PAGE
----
2. Current Success Rate on Kickstarter
is below 44%. For other platforms it is even lower.
One of the reasons for that is misunderstanding of
the platforms’ role in crowdfunding campaign.
Neither Kickstarter nor anybody else
WILL DO YOUR JOB!
3. In most cases the majority of backers
will come from your own network.
DOES IT MATTER
WHICH PLATFORM TO CHOOSE?
4. YES, It Does.
It depends on
Your project niche,
Your fundraising goal,
Your current level of community support ,
Your expertise in business development and
5. The first question you have to answer is:
Are you going to post your project on a
or to raise money on your own?
6. If you have an experience and large network of supporters, these websites
provide free or inexpensive solutions for independent fundraisers:
free open source software to build your own crowdfunding
website. The latest famous project, Tile, raised $2.6M in July from almost 50,000
CrowdHoster – an application hosted by CrowdTilt; currently free but by
invitation only. The latest success story – Soylent.me campaign which has raised
CrowdfundingSite.net – license plans start from $129 or $328 per year,
IgnitionDeck – WordPress framework, starting
from $79 for unlimited
– Plug&Fund app, three monthly payment plans,
ITPrism.com – crowdfunding open source software for Joomla; free and PRO
Astoundify – a funding platform for WordPress; free and premium versions;
more than 10,000 downloads on www.Wordpress.org,
Celery – platform to accept and manage pre-orders on Wordpress, Tumbrl,
Shopify and other websites; 2% per transaction plus PayPal fees.
7. If you want to use the resources
of a crowdfunding platform, you can choose
among more than 600 websites.
These directories would help you surf in the
8. Here are some of the platforms which you should
consider, depending on your project goals:
– has raised $635M for 46,700 projects
has raised over $28M for more than 40,000 projects
RocketHub (Reality TV)
FundAnything (Donald Trump)
Crowdtilt (causes, personal, purchases, group experiences)
FundAnything and CrowdIt were born in spring of 2013.
Except for Kickstarter, most platforms also can be used for the niches mentioned below.
- has raised over $1 Billion
Fundly – has raised over $305M for 42,000 projects
GoFundMe – has raised $94M for more than 350,000 projects
GiveZooks – has raised almost $89M
– petitions, pledges and fundraisers, more than 0.5
- make your campaign fun
– has raised over $1.3M
10. Personal Needs
Fundly – has raised over $305M for 42,000 projects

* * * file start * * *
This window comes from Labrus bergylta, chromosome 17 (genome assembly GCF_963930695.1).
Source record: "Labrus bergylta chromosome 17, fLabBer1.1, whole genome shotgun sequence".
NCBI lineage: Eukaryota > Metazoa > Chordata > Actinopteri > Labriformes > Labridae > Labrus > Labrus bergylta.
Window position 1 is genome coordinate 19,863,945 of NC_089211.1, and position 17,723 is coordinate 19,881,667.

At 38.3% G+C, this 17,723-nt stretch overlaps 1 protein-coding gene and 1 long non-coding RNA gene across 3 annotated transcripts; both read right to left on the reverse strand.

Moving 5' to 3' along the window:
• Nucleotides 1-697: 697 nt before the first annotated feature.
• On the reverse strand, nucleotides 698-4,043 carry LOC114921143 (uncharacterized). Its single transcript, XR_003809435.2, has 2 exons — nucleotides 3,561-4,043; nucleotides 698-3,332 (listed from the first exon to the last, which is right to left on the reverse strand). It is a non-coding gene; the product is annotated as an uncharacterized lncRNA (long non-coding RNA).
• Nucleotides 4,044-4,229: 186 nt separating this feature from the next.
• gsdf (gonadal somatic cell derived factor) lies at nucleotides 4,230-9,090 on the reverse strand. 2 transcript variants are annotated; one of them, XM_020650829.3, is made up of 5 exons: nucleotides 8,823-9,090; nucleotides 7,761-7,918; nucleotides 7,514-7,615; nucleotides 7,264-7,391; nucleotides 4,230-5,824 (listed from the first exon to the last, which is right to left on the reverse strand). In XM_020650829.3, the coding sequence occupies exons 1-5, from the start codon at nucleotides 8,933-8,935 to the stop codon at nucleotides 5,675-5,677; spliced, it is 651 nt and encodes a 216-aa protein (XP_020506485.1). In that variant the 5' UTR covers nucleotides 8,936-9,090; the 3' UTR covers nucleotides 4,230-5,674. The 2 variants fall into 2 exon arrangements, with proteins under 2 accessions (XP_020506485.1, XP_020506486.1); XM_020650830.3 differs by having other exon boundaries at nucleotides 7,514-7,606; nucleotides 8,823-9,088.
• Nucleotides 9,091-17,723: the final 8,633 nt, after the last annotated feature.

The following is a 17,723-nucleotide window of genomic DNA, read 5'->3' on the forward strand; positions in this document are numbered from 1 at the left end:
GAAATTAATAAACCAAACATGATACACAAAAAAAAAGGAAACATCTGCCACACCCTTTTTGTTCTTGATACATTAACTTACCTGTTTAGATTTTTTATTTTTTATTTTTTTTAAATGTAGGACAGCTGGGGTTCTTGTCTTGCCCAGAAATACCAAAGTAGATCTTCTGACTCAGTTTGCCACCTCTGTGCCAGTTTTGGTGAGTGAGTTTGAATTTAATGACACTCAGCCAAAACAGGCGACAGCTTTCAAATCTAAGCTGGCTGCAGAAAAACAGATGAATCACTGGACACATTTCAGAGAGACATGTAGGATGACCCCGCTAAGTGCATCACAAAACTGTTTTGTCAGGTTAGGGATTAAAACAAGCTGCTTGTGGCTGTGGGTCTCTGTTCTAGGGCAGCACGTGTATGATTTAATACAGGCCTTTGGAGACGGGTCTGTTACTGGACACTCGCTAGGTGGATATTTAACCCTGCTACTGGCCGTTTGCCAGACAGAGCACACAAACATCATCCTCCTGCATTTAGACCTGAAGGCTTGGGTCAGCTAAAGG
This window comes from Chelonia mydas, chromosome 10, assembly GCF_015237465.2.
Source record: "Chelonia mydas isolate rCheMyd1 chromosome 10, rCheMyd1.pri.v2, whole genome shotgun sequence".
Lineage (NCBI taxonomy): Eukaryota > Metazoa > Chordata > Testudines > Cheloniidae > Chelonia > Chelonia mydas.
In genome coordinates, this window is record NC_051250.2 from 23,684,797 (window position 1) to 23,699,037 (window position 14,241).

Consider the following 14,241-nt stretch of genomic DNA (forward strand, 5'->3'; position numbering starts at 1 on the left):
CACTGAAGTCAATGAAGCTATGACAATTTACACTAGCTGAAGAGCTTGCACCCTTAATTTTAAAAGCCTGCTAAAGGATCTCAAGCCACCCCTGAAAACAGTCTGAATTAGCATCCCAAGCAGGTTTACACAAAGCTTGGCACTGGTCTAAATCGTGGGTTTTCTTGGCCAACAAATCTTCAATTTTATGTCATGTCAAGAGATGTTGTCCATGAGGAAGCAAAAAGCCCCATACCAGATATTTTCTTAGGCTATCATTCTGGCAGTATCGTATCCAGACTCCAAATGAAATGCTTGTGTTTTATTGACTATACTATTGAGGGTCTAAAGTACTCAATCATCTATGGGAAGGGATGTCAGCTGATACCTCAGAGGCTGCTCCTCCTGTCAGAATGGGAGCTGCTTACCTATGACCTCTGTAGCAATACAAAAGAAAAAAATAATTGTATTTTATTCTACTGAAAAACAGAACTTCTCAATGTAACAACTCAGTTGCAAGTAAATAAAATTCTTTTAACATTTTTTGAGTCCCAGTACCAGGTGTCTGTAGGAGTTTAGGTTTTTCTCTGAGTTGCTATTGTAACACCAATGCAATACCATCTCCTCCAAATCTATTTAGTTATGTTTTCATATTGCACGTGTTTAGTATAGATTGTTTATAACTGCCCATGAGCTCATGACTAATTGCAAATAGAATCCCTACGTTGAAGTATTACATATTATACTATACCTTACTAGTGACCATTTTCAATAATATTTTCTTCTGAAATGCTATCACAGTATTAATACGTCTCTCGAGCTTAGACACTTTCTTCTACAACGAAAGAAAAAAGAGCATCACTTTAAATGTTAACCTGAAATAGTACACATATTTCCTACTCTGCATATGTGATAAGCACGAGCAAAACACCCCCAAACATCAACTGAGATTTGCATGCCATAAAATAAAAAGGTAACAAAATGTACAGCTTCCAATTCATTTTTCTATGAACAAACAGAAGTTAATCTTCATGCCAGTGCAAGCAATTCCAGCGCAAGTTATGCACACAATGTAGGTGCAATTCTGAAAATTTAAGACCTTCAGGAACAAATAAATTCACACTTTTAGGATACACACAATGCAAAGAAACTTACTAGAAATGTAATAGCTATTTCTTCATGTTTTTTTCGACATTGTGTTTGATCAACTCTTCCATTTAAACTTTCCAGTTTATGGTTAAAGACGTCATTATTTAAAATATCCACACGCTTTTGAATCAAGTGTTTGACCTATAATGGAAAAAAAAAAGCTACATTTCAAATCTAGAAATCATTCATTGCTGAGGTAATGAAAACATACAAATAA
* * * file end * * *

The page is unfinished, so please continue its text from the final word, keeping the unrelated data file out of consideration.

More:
GoFundMe – has raised $94M for more than 350,000
YouCaring – has raised $31.5M for 39,000 projects
14. So what should you take into consideration before you choose
Website traffic information from Alexa.com:
number of people visiting,
geography, demographics. Is it similar to your target group?
The category of
your project: how high is the competition, what is the success
rate in your category, what are the most funded projects and what is an average raise?
Are you comfortable with
“All-or-Nothing” rule or would prefer “Take
Whatever You Raise”?
The platform’s customer service and transparency:
what kind of
information would the platform’s rep. be willing to share with you? How much help
do you expect from the platform, what are the analytical and community engagement
platform’s publicity and name recognition among your target
15. Example: Comparison of Kickstarter and Indiegogo for a
The largest platform with the most
The largest amounts of money have
risen for creative projects
Transparency – publishes statistical
data on daily basis
Creates the most buzz in media
Approval process – adds credibility to a
Photography category – 36.7% success
Photography category – has raised $8.5
mil. for 1,172 projects since 2009
Photography category – 777 projects
raised between $1,000 and $10,000
Large competition – currently 114
photography projects live on the
Backers more product and pre-sale
Platform plus Amazon fees 9-10%
Currently active in US, UK and Canada,
so it is more difficult for people from
other countries to donate
Very difficult to get featured
(promoted by the platform) or to get
help from their customer department
Project must be approved by
16. Example: Comparison of Kickstarter and Indiegogo for a
Largest international platform with
many backers from different countries
Significant number of “community
Pledges for non-profit organizations
are tax deductible
Creators do not need to be approved
by the platform
Fixed or flexible fundraising
For successful projects transactional
fees approx. 7% (for unsuccessful
flexible campaigns – 12%). 25%
discount on IGG fees for non-profits (but
higher fees through FirstGiving -4.25%)
Rewards are not required. 33% of the
money raised last year were given
Website traffic is more than three
times smaller than for Kickstarter
Significantly smaller serial backers
Smaller avg. amount of money raised
Only 124 projects in photography
category have been successful over
almost five years in raising 102%+.
Success rate for photography projects
is below 28%
Recent scandal: last year’s project - a
calendar to support cancer survivors –
raised $2,600 and disappeared with
17. When it makes sense to go with a smaller/niche
There is a common misconception about the website traffic in regards
of general platforms like Kickstarter. Look for the target group for YOUR
First timer – you can receive a
better customer support.
– if you are looking to raise smaller amount of money
Non product project
more chances to get featured and promoted by the
For niche platforms –
highly targeted traffic, industry expertise,
Crowdfunding Platform will not do your job.
But by choosing a wrong platform you can make
your campaign more stressful and less efficient.
So do yourself a favor: do your homework, look
around, study similar projects, ask questions, talk
to the platform representatives and those who
posted their projects on this platform.
Take Your Time
to Make an Educated Decision
And Good Luck!